Tiradentes: The Day of a National Hero (21 April)
April 18, 2010
Written by Stephen Guild
Joaquim Jose da Silva Xavier, also known as Tiradentes (Tooth Puller), was the leader of the first organized movement against Portuguese rule in Brazil in 1789.He was born to a poor family in São José de Rey, which is now called Tiradentes, in the Brazilian state of Minas Gerais.
During his lifetime he was a cattle driver, miner and dentist (hence his name), but it was in his job as a low-level public official that he became aware of the exploitation of Brazilians. He was sent to missions in cities along the road between Vila Rica (the capital of Minas Gerais) and Rio de Janeiro, which was the path most of the gold mined in Brazil took on its way to Portugal. Here he saw firsthand how much gold was leaving Brazil, and he knew how valuable it was.
In his travels he became aware of the ideas that had sparked the French and American Revolution. He organized the Inconfidencia Mineira in Minas Gerais, which advocated complete independence from Portugal. An attempt by Portuguese officials to collect back taxes (not too different from the collection of tea taxes by the British in the thirteen American colonies) touched off the call for a rebellion.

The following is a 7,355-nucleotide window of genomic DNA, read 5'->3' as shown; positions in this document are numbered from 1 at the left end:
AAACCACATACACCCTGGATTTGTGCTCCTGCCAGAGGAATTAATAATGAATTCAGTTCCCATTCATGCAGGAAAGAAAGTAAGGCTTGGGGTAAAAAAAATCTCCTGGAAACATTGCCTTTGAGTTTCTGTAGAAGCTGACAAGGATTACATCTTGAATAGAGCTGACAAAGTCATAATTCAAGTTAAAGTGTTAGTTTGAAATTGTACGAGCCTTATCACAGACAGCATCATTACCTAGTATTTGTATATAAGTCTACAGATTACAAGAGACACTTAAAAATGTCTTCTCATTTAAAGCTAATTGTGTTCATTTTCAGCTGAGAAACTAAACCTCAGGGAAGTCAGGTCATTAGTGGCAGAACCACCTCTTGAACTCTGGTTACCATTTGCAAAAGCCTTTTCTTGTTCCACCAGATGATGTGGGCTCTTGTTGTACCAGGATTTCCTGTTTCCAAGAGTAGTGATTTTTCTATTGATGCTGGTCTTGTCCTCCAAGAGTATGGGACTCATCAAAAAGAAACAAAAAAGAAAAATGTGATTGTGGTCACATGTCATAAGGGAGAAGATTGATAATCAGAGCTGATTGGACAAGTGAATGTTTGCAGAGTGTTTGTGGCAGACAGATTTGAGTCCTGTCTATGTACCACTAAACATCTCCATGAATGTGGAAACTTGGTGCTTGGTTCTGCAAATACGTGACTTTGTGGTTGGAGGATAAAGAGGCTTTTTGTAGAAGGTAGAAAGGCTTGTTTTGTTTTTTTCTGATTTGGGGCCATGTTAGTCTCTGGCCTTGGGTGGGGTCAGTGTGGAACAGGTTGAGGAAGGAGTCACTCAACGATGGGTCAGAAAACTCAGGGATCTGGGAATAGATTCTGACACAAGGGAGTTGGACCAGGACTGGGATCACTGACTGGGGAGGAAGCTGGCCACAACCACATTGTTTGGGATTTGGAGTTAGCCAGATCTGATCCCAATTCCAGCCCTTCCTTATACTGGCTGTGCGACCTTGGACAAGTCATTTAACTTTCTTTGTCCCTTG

The plans were revealed to the governor by Joaquim Silverio dos Reis, who was a participant in the movement and betrayed the group in exchange for waiving of his due taxes. Tiradentes fled to Rio, where he tried to reorganize the movement. Not knowing who had denounced the group, he went to meet Joaquim Silverio dos Reis in Rio, and Tiradentes was arrested.
The trial lasted almost three years. Tiradentes assumed the entire responsibility for the movement. Ten members of the group were sentenced to death; all of them, except Tiradentes, had their sentences commuted.
On April 21st, 1792 (today the date of a national holiday in Brazil), Tiradentes was hanged in Rio de Janeiro, in the plaza today named Praça Tiradentes. His body was cut into several pieces. With his blood, a document was written declaring his memory infamous. His head was publicly displayed in Vila Rica. Pieces of his body were exposed in the cities between Vila Rica and Rio, in an attempt to scare the people who had listened to Tiradentes’ ideas about independence.
Tiradentes’ martyrdom made him a national hero. Thirty years after his death the king designate of Portugal declared Brazil’s independence and became its first emperor. April 21 is a national holiday.
The author gratefully acknowledges the many sources that were consulted in the writing of this article. While they provide the foundation, the interpretation and opinion are entirely those of the author.
Stephen Guild is Executive Editor of Recife Guide.